Meeting keys on gains, pains from Volition

CHAMPAIGN - Build a $10 million building on an 80-space parking lot and you're bound to hear about it, about 80 times.

Almost that many people attended a city meeting Monday to hear more and say more about the growing pains the ambitious Volition project at 1 Main St. will impose on their parking habits.

To a person, those affected expressed enthusiasm for the five-story office, residential and retail complex. And many will be affected, from residents of downtown whose leased parking spaces are being displaced, to office workers who will be forced to move, to shoppers, diners and patrons of nightclubs who enjoy the proximity of their parking spaces to their favorite establishments.

Support, however, is tempered by misgivings over where the city is taking its parking system.

Craig Rost, the city's deputy city manager for development, admitted the parking system is a mishmash of rates and a maze of logic. The Volition project, he said, is an opportunity to design a rational and more equitable system.

"The timing for this is not ideal," he said. "What we're trying to respond to is a golden opportunity for downtown. The construction of a $10 million building is a big deal. Its coming here will start getting us to the point where we're a true urban center. We're at a growth point where we have to make some hard decisions."

Downtown residents and property owners are happy to participate in the process.

People with leased spaces on the 1 Main parking lot are feeling the immediate effect. They've been told their leases expire at the end of the month. Rost promised them the city will provide alternative spaces.

People who live downtown in particular are most affected. Their leased spaces generally aren't very close to where they live anyway. The new development will move them even farther out.

"It seems to me you've already decided," said Debbie Auble, the owner of Ward & Associates. "It seems to me you've already decided Volition and their workers are more important than us."

Tom Gillespie, an owner of Two Main, said parking spaces for patrons of his bar and residents who live above are all being displaced to as-yet-unknown locations, all of which affects the bottom line for a business little over a year old.

"I want to support this, I really do," he said. "But I've got to say that if I'd known this was going to happen across the street when I decided to invest over $1 million here, I'd have gotten cold feet."

Bruce Knight, the city's plan director, said the parking changes that are envisioned will be planned in earnest over the next few months. In that sense, the input received Monday will be a part of that process, in particular the needs of people who live downtown.

But for the Volition project, the need to make adjustments to the lot at 1 Main is immediate to allow the builders to break ground next month. They hope to complete the building within a year. A development agreement between the city and the Volition backers goes to the city council for a tentative endorsement on Tuesday.

Beyond that point, city officials are looking at broader changes to the overall parking system downtown. The changes will be designed around the principle that lease rates will be higher in the center of downtown and gradually decline the farther the spaces are from the center.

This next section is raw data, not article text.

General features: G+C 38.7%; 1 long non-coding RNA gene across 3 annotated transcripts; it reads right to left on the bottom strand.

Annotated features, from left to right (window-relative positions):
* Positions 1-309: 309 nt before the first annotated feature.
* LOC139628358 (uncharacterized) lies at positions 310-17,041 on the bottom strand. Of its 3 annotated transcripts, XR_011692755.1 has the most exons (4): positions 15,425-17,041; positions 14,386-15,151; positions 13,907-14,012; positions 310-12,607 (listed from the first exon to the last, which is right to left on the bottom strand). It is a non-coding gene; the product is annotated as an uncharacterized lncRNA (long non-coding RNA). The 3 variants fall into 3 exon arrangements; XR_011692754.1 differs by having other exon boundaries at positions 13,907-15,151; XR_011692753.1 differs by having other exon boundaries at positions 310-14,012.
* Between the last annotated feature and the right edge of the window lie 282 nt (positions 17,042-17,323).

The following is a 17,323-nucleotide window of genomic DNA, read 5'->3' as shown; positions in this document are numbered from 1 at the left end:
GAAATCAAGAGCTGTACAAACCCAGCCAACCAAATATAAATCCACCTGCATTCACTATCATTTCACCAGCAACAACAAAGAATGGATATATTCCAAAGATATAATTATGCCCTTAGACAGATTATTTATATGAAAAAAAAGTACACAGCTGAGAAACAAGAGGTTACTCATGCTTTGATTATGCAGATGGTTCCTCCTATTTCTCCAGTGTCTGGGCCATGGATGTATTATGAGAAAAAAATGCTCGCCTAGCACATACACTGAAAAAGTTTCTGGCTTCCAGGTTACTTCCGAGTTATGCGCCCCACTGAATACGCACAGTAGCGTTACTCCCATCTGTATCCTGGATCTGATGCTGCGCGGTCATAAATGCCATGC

Volition, with developer Cody Sokolski, is building 24 condominiums on the upper stories and will build 40 parking spaces underground for residential use.

The city has also agreed to provide 80 leased spaces to Volition within about a block of the building at a cost of $50 per month for 12-hour spaces and $65 for 24-hour spaces. Rost said Monday that spaces at those rates will also be available to others downtown, which some said they'd gladly pay. Current downtown rates range from $15 to $25 per space per month.

In addition to the 80 spaces, the city has agreed to provide another 40 spaces for office tenants and 52 short-term spaces for retail uses of the project.

The city is trying to buy a new lot and trade outlying city lots for ones closer to downtown to consolidate its parking holdings. It is also working with David Meyer, owner of the old Robeson garage, toward renovations that will make that space available.

Meyer said he has proposed a plan to the city to make 200 spaces there available in the spring.

Rost estimated that with the planned purchase and trades under consideration, the city may be able to produce an additional 84 leased spaces.

Higher rates will be gradually phased in as the city works toward financing plans that can support the construction of a parking garage, which at this point appears most logical at Hill and Neil streets, Rost said.

City plans to crack down on illegally displayed ads

CHAMPAIGN - The city of Champaign announced Monday its intentions to start cracking down on illegally displayed advertising at gas stations and convenience stores.

Regulations allow for limited on-site advertising near fuel pumps that is not directed at passers-by. But over time, city officials said compliance with the rule has become increasingly lax and many additional signs have been erected.

Matt Flynn, the city's principal planner, said the city has taken inventory of such signage and issued notices to all businesses to remove the illegal signs by Jan. 15 or face fines.

"It's the city's intent to treat all businesses equally, and through voluntary cooperation, remove these unsightly signs from our streets," Flynn said.

The effort follows similar action in enforcing sign regulations on rights of way and regarding billposting for live bands in downtown and Campustown. Those efforts have met with good voluntary compliance, Flynn said.

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